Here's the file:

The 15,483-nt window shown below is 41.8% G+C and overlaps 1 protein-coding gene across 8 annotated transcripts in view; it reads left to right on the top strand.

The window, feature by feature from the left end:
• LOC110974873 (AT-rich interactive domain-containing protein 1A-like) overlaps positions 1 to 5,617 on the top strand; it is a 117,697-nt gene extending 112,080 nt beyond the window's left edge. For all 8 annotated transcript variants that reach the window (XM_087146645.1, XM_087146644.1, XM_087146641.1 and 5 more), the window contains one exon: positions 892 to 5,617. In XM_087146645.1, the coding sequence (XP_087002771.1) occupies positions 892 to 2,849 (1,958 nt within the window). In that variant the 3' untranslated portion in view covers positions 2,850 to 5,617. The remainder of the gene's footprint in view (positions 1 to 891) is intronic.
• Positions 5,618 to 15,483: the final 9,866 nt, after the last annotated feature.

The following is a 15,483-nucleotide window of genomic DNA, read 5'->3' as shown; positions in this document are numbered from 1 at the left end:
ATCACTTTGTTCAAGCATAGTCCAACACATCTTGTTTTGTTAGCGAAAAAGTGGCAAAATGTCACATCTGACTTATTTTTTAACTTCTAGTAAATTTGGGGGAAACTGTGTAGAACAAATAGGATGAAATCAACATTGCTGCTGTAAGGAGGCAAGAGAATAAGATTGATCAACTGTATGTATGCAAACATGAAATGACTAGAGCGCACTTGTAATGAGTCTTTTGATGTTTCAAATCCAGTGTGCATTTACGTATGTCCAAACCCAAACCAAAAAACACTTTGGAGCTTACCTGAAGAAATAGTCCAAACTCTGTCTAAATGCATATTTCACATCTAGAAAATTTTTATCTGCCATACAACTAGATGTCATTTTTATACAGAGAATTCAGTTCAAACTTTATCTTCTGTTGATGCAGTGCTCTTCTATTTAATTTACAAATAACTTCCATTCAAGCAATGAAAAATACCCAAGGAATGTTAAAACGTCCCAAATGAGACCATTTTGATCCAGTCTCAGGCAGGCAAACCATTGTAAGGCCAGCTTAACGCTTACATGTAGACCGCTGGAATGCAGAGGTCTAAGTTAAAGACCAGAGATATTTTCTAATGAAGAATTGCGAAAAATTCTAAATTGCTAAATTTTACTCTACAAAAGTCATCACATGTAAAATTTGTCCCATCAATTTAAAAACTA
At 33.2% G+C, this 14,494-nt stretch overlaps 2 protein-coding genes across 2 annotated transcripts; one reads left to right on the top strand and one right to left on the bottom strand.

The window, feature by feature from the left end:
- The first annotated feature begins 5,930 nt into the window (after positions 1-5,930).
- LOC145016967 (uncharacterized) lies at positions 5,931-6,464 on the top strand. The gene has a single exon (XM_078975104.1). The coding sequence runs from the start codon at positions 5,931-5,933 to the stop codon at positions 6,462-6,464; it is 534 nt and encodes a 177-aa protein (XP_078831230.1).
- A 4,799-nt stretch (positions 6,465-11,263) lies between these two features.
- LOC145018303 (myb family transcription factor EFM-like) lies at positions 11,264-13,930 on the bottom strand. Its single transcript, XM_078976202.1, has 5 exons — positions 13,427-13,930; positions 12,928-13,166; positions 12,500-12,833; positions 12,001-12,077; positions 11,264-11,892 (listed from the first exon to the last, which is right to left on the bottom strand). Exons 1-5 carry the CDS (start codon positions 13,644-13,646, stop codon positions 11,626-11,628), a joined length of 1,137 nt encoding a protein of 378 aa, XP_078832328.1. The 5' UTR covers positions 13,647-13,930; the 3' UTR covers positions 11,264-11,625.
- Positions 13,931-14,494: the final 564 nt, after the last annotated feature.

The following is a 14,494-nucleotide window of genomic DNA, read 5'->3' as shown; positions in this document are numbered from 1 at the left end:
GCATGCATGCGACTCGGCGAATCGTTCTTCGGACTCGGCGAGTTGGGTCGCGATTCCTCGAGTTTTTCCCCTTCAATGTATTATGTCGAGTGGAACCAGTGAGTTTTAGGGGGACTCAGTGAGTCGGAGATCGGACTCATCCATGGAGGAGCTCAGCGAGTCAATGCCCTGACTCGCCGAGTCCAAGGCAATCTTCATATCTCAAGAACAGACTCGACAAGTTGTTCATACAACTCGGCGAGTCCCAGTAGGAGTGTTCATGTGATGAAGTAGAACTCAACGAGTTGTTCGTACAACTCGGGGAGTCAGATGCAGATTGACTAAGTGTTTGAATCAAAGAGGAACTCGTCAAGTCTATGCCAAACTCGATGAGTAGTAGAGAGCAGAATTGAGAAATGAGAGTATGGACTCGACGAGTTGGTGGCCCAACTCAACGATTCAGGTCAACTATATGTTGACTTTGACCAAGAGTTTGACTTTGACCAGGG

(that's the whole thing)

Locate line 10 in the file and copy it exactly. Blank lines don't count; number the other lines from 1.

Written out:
- LOC145016967 (uncharacterized) lies at positions 5,931-6,464 on the top strand. The gene has a single exon (XM_078975104.1). The coding sequence runs from the start codon at positions 5,931-5,933 to the stop codon at positions 6,462-6,464; it is 534 nt and encodes a 177-aa protein (XP_078831230.1).